I attended a conference with other justice organizers from December 4-6 in Washington, DC, and I have been pondering something that a communications professional said in that meeting since my return. “Our narratives need an enemy,” she said, related to what research says about messaging.
Empower Missouri is an evidence-based advocacy organization. If research says we are more effective when we create a narrative that has a clear enemy, we have to take that seriously. Yet it has also been our practice to model a civil form of justice advocacy that remembers the basic human dignity of every person with whom we engage. One way that we practice this in Missouri is by focusing on policies, instead of demonizing any particular elected or appointed official who is a proponent of a position that we oppose.
Would we be more successful in our work for social justice if we called opponents out by name and scolded them? One of the challenges of declaring policymakers naughty or nice (the wording here is influenced by the December holiday season obviously) is that today’s foe is often tomorrow’s champion. We supported Raise the Age legislation to get most juveniles out of adult courts and prisons (signed into law in 2018), although we oppose some other bills sponsored by the House and Senate sponsors. We oppose some positions taken by the majority party sponsor of legislation to modernize Missouri’s HIV-specific criminal codes, even though we are incredibly enthusiastic about her work to end HIV stigma and make Missouri statutes medically accurate at last.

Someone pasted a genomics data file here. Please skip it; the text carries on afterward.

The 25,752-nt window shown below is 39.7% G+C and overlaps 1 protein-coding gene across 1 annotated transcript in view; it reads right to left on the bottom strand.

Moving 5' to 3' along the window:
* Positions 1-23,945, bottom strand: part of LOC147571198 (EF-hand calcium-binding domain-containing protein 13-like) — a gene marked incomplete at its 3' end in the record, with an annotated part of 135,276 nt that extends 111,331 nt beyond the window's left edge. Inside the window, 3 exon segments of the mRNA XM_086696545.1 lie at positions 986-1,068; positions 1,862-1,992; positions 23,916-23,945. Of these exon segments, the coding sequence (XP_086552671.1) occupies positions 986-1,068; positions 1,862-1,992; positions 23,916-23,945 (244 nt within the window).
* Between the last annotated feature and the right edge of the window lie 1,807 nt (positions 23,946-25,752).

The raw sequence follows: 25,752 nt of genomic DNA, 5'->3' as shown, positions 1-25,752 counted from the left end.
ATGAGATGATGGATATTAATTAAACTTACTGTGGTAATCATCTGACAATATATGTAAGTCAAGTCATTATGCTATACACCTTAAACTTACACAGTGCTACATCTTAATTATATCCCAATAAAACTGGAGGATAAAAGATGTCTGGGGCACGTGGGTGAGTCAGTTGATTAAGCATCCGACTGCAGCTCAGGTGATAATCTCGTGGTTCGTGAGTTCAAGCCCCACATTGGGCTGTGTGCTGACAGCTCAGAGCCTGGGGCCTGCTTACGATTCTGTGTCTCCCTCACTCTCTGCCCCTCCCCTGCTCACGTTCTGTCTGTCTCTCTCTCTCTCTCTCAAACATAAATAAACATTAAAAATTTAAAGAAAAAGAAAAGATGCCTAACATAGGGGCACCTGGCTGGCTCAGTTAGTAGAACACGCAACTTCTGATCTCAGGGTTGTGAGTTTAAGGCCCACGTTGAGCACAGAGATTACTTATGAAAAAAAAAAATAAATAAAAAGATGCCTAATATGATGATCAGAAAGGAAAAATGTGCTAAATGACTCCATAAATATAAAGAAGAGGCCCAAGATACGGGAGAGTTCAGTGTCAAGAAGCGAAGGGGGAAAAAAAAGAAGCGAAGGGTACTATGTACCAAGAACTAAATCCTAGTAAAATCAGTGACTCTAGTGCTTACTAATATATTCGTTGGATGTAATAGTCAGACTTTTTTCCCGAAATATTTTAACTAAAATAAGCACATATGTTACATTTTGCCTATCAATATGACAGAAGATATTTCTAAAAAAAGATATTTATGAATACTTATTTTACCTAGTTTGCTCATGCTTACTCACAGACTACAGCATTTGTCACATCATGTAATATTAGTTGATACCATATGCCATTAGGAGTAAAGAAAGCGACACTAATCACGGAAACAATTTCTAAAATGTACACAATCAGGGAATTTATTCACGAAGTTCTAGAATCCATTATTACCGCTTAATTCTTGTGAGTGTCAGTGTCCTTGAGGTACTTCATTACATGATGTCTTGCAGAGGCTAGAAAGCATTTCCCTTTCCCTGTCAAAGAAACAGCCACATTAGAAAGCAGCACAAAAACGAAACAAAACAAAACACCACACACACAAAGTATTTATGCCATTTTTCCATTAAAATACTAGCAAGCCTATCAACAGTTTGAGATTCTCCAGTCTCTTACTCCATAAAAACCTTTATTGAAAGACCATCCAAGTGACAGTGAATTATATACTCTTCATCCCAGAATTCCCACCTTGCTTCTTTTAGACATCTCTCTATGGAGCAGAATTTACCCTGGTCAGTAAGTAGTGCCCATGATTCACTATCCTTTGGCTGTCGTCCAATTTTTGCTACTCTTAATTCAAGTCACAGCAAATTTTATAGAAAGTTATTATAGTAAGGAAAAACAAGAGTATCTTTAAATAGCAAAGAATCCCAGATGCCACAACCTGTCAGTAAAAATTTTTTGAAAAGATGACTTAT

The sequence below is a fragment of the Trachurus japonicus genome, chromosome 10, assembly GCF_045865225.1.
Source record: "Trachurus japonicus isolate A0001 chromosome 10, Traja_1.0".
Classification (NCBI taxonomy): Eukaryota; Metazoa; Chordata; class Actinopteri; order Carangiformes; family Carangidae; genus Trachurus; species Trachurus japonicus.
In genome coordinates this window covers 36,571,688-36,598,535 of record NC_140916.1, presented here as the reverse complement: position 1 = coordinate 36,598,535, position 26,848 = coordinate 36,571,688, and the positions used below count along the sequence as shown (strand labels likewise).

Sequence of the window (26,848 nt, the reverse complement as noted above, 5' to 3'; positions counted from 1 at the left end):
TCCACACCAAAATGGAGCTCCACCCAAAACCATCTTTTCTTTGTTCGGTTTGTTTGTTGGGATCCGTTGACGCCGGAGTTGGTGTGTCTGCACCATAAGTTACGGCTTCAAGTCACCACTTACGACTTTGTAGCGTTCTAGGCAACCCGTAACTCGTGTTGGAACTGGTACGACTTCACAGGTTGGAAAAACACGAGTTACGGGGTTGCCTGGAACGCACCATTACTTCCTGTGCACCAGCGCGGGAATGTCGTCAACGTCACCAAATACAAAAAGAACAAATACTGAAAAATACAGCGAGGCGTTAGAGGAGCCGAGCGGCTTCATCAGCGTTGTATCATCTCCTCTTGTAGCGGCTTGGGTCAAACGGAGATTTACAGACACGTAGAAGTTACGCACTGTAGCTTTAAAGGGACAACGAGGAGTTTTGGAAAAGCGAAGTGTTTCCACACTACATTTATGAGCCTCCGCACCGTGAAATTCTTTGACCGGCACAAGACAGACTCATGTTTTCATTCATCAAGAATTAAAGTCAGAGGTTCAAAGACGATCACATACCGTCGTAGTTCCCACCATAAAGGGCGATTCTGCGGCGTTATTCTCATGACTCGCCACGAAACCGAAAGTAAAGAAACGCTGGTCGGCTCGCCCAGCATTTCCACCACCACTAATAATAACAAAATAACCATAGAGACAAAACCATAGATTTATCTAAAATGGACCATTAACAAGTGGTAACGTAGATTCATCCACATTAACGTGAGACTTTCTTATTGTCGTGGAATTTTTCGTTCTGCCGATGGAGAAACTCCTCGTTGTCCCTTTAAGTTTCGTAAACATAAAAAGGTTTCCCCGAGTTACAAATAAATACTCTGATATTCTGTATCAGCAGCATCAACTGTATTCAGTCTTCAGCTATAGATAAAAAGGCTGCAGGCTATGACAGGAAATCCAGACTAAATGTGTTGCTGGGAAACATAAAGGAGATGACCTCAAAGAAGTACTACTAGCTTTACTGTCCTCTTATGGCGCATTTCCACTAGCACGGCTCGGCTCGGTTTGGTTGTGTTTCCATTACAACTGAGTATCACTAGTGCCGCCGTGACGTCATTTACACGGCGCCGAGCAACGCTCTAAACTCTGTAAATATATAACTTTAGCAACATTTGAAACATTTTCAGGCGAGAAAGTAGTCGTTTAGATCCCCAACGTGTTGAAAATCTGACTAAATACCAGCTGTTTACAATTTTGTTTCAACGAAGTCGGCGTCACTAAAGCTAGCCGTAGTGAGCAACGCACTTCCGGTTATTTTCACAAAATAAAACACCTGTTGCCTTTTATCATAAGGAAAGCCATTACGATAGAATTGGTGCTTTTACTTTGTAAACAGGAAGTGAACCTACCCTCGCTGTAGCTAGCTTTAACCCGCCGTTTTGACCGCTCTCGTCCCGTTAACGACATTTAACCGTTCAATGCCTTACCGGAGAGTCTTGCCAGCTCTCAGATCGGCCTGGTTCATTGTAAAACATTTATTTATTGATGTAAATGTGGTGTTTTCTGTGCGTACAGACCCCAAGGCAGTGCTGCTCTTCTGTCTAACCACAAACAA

We do have enemies though. We think that poverty and systemic oppression are the baddest of bad guys and must be addressed if we are going to build a Missouri in which every child can thrive and reach their full potential. When systems fail people, the pain can impact multiple generations and set off a cascading set of tragic consequences, as this current story about an illegal lockout so sadly illustrates.
If you agree that the blame game distracts from tackling systemic evils that hold Missouri back, we hope that you’ll make a special year end gift today to help Empower Missouri enter the 2020 Legislative Session with the financial resources we needed to practice our civil, yet plainspoken and truthful advocacy for justice. By clicking on this link, you can keep our staffing steady, our communications tools available, and advocacy day support at the ready for Missouri advocates who have low incomes (food, gas cards, bus or train tickets, etc.). And while you are there, please consider clicking on the monthly donation button to keep us strong year ‘round!
Jeanette Mott Oxford